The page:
In all the best practices and how-to’s, it’s easy for a small business to get lost with applying every customer service tip.
You don’t have the budget of Amazon or the resources of Nordstrom. Forget a 50-person department dedicated to customer support – you don’t even have fifty employees, period.
Does that mean tiny businesses don’t have what it takes to provide amazing customer support? Far from it! Deep down you know that customer experience can be one of the most powerful tools to drive customer retention and business growth—and you’re not wrong. That’s exactly how we’ve built Kayako’s customer service software, and influencers have been saying this for years.
Anthony Tjan, CEO of venture capital firm Cue Ball, holds that small companies are actually better at customer service than bigger businesses:
For my money, the two best customer service practices are sincere empathy over indifferent calmness and common sense over standard operating procedure. These two simple guiding principles remind us how easy it can be to transform the customer experience.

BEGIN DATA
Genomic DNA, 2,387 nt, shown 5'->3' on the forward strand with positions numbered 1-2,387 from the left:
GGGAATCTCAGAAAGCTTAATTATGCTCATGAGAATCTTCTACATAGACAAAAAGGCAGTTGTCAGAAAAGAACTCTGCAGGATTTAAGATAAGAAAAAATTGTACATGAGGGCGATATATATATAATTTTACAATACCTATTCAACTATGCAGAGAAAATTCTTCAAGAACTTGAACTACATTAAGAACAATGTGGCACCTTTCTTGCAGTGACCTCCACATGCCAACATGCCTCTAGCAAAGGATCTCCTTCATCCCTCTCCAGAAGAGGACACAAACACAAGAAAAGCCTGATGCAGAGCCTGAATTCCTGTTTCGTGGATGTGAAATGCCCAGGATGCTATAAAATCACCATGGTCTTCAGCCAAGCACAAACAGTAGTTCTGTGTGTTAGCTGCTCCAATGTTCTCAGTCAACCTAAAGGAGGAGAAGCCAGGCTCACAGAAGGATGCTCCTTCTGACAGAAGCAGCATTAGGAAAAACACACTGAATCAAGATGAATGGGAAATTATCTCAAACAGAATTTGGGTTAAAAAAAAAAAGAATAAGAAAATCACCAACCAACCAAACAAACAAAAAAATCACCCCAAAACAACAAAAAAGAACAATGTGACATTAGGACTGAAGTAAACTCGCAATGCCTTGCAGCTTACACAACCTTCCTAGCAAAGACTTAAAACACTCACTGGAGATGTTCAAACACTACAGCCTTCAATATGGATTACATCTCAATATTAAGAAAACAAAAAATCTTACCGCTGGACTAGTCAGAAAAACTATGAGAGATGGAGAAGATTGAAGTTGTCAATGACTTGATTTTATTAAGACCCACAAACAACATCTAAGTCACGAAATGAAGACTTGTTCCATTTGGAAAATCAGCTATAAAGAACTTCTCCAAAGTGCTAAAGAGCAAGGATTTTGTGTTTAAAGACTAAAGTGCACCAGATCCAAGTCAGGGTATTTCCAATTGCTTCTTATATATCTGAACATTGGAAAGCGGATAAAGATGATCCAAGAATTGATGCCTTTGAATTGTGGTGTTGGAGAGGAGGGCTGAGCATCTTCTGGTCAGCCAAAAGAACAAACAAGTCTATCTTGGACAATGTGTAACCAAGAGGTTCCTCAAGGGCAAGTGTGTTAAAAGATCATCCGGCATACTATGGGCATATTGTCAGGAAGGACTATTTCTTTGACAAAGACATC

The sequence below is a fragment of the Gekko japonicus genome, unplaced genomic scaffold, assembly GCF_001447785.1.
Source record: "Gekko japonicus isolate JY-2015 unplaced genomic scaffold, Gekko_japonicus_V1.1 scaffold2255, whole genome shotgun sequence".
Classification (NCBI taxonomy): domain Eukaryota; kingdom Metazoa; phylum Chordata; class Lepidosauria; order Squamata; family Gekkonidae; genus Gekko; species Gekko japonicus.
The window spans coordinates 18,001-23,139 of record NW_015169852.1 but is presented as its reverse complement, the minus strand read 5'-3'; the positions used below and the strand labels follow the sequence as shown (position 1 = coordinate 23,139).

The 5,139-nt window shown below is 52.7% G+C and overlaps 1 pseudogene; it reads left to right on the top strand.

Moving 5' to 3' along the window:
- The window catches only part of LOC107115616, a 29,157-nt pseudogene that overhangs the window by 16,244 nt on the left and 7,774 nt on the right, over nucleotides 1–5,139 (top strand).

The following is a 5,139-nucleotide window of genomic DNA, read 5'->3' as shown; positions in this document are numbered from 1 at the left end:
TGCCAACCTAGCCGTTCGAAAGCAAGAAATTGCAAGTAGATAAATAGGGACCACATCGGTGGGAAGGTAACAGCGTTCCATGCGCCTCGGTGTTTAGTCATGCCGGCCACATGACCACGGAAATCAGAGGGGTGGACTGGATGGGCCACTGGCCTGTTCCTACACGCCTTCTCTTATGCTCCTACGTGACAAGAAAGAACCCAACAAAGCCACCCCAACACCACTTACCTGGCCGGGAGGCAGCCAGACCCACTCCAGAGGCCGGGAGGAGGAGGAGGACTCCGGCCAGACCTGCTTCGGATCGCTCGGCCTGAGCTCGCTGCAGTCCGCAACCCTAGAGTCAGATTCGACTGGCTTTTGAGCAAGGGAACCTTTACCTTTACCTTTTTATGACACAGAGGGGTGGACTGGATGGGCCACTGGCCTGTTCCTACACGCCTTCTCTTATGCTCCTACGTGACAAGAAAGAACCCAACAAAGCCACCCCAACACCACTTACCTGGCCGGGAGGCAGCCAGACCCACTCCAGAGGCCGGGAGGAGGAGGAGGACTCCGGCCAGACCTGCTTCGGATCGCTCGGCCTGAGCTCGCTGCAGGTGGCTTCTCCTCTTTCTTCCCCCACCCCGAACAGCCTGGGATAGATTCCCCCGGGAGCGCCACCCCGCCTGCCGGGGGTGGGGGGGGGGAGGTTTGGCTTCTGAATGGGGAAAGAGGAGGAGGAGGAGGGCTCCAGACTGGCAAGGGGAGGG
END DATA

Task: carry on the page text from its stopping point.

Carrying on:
How tiny businesses can improve customer support
Forget money and manpower. Small businesses have resources and strengths that large corporations can’t replicate. By allocating those resources in the right way, you can leverage your unique superpowers to create out-of-this-world customer support experiences. You can set your business apart from the crowd – without the multi-million dollar investment.
Focus on the customer experience
One of the best ways to lighten the load on a small, overworked customer support team? Make it radically easy for customers to use your product. When you create an effortless customer experience, you can cut off customer struggles before they become a problem. And your support team will feel a tangible weight lift off their shoulders.